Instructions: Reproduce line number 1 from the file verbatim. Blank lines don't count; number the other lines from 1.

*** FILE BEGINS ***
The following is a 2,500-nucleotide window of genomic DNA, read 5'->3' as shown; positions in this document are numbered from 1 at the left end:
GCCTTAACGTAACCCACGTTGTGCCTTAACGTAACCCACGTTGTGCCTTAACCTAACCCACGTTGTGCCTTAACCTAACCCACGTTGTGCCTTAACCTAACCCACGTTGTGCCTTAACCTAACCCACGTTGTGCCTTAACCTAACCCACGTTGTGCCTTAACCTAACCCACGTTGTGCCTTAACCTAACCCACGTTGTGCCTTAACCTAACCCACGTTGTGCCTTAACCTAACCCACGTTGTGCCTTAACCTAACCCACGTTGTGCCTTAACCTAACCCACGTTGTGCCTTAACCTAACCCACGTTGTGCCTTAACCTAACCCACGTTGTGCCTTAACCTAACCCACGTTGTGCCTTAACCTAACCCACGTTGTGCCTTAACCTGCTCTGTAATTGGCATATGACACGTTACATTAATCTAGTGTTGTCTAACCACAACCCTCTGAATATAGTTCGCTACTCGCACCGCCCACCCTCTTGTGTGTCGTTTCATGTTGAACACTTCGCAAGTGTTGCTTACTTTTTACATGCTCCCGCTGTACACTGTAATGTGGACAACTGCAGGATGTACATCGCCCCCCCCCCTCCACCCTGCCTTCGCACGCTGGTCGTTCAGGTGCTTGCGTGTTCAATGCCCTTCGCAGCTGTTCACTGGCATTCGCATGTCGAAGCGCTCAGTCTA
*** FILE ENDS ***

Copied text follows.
The following is a 2,500-nucleotide window of genomic DNA, read 5'->3' as shown; positions in this document are numbered from 1 at the left end: